There are many ways to raise happy, well-adjusted kids, but science has a few tips for making sure they turn out okay. From keeping it fun to letting them leave the nest, here are 10 research-based tips for good parenting
Support the shy ones
A little shyness is one thing, but kids with behavioural self-consciousness — a trait that refers to shyness and also intense caution in the face of new situations — may be at higher risk of developing anxiety disorders, according to researchers. And parents who refuge kids demonstrating this kind of symptom (in effect, encouraging this shyness) may actually make the situation even worse.
So how do you support shy kids? The key is to get them out of their comfort zones without trying to change their nature. Why not just break them of their shy habbits? Research has shown that shyness is a part of some children’s personality and a very tricky trait to change. In other words, it’s better to work with shyness than against it.
Live in the moment
Adults are more likely to continually think about the future, but kids — especially pre-school-age kids (ages 2 to 5) — live in the moment, scientists say. To get on a kid’s level, parents need to be trained how to live in the moment, too.
As a replacement for of telling a 3 year old that it’s time to get ready for some future action, like going to school, parents should give their child a clear set of instructions. Replace indistinct statements like “it’s almost time for school” with clear, simple explanations and directions, such as, “We need to leave for school. It’s time to get your coat.”
Tell them how they feel
While older kids are generally regarded as the kings and queens of self-expression, young children often require the words to properly label their own emotions, according to researchers who study child development.
Kids ages 2 to 5 are just starting to recognize emotions like fear, frustration or disappointment. You can help your kid express herself by calling out such emotions when you see them. For example, a parent might say, “It’s disappointing that it’s raining outside, and you can’t go out to play..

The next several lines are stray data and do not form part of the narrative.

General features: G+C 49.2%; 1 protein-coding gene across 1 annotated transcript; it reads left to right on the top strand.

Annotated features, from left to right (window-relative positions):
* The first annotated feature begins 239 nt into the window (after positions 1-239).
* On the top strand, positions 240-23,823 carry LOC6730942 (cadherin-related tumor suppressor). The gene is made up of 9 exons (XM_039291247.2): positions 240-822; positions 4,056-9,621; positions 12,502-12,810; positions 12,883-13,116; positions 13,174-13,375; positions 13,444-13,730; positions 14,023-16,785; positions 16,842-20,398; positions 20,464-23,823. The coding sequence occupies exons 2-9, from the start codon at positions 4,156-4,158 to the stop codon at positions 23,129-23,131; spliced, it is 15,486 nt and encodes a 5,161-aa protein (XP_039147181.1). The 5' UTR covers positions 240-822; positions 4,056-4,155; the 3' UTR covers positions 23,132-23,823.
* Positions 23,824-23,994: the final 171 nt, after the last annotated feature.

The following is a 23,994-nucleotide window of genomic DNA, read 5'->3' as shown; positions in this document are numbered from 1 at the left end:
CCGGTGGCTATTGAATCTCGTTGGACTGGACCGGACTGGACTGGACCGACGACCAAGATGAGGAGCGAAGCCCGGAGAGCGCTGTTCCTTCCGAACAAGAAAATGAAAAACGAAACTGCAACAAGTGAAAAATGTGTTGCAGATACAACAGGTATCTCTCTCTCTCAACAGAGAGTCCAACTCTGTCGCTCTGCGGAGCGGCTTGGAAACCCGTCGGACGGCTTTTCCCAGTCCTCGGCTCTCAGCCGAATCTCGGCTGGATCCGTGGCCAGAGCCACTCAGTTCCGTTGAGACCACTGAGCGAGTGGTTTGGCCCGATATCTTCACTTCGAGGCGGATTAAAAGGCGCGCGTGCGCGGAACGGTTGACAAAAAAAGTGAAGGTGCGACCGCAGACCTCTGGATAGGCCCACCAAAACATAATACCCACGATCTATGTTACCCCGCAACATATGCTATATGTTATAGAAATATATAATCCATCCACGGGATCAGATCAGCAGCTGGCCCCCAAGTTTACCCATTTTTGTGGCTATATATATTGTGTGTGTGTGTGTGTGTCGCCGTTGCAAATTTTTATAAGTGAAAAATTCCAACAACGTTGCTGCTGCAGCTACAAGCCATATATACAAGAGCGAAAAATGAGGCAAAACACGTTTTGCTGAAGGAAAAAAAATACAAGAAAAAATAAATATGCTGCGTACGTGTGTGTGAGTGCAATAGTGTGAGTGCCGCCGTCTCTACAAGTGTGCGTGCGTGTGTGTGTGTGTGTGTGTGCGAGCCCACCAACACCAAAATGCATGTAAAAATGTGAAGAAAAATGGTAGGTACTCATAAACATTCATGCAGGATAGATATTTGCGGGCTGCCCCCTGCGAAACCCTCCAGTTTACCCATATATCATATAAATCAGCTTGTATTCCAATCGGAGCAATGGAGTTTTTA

The frenzied schedule of middle age doesn’t always vibe with the relaxed pace of childhood.
“Children move at a slower rate,” and parents should try to match that pace. By setting up extra time for the little things, like a bedtime routine or a trip to the grocery store, parents can turn hectic chores into more meaningful time with their children, she said.
Remember, teenage irritability is real
Just when the bad temper of your child’s toddler years seems like ancient history, you can expect such emotional outburst to make another appearance.
Teenager kids (ages 11 to 19) deal with a lot of social, emotional and mental stress that they don’t yet have the ability to process or cope with. This can result in some serious tantrums, which might surprise the unwary parent.
In such situations, parents should stay calm and listen to their children. Modelling level-headed behaviour is a good way to teach your teen the proper way to deal with all that stress.
The golden rule
We’ll keep this one short and simple: You should not shout at your teenager. And I am serious, just don’t do it! The more you yell at a teen, the worse they’re likely to behave,